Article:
How To Avoid The Dreaded Freshman 15
School’s in! During your first year of college, you get your first taste of what it’s like to live as an independent — (almost) complete freedom. No one will tell you when or what to eat, and there’s nothing stopping you from staying in bed and watching Netflix all weekend, so college students in their first year often end up gaining unhealthy weight. However, the Freshman 15 isn’t inevitable. Here are seven tips for maintaining your weight during your freshman year, and more importantly, living like a “real” adult.
Stock up on healthy snacks
When you’re too tired to go to the dining hall for a meal, you’ll probably snack on whatever you have in your dorm room or apartment. Keep healthy snacks on hand instead of junk food, so you won’t even have the option to eat unhealthy foods. Your dorm food options will be limited if you don’t have a microwave or fridge, but you can keep fruit, nuts, or granola bars on hand for healthy snacking that won’t spoil too easily.
Don’t neglect vegetables
The general rule of thumb is to fill half of your plate with veggies. Depending on how much you love or hate vegetables, this may be a challenge. Nobody is forcing you to eat healthy foods, so you have to be proactive about this effort. The good news is that there are many different kinds of vegetables, and you’re bound find at least one you like. Vegetables are packed with nutrients, though, and they’ll help you feel full with fewer calories.
Your body sometimes mistakes thirst for hunger, so staying hydrated can help you avoid mindless snacking. Drinking plenty of water will also make you feel healthier and more energetic. Carry a water bottle with you when you go to class, and drink water with your meals. Taking sips of water between bites will make you eat more slowly, which can help you avoid overeating.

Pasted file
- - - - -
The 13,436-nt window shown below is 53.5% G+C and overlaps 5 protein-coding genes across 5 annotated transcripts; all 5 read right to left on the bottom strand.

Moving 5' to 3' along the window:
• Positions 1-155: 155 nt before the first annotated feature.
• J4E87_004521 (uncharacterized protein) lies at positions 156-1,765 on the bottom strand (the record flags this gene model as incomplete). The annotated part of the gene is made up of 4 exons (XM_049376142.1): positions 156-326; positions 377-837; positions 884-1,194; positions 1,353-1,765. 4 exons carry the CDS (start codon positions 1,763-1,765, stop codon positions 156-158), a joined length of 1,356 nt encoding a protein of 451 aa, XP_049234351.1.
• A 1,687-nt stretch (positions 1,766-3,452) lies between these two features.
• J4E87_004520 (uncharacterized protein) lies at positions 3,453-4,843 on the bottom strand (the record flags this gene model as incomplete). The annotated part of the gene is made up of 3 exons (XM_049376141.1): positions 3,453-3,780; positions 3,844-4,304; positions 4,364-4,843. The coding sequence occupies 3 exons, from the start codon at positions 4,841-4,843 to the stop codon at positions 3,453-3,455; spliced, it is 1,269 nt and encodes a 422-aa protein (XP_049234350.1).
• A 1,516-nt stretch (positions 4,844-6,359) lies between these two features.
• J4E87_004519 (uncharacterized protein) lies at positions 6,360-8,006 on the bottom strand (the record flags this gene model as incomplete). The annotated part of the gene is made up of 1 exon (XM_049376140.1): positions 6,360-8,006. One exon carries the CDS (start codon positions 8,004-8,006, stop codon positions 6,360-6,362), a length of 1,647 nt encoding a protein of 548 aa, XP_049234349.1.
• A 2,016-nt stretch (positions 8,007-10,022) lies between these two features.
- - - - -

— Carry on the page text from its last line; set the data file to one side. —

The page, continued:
Avoid stress eating
Your first year of college will bring many changes to your life, and stress in this new environment is normal. You don’t have to deprive yourself of comfort food all the time, but going right for the junk food isn’t a healthy response to stress. If you’re not sure whether you’re truly hungry or if you just want to stress eat, ask yourself whether you’d eat fruits or vegetables. If not, you’re probably not actually hungry.
Find some healthy stress-relieving activities that work for you. You could take a walk, call a friend or family member, do a puzzle or hands-on activity, or practice deep breathing exercises. Including a fun elective class in your schedule can also help balance your courseload, and consequently your wellbeing.
Move around as much as possible
If you have an hour between classes, take a walk around your campus. If you’re stressed after class and just want to go to sleep, do a light workout instead. Exercise can relieve stress and boost your mood. Your student fees probably include a membership to your school’s recreation center, so you can work out or take a fitness class.
Make sure you’re in good health
Most schools have a student health center that offers a wide variety of services. If you don’t feel well, visit your on-campus doctor to find out what’s wrong. Take a daily multivitamin to keep you on your toes. When you have a health issue, even if you think it’s minor, it can affect many aspects of your life and contribute to the Freshman 15. Illness can make you tired or sluggish, which may increase your hunger and decrease your ability to be active.
Find social activities other than eating
It’s great to get dinner or ice cream with friends occasionally, but not all of your get-togethers should revolve around food. Instead, you and your friends could watch movies, play games, go hiking, explore your college town, or try out a new hobby.
You have more freedom in college, which means you have the power to control your food and exercise choices. You don’t have to avoid all junk food all the time to prevent yourself from gaining the freshman 15, but making balanced choices and paying attention to what you eat will help you stay healthy all the way to graduation.
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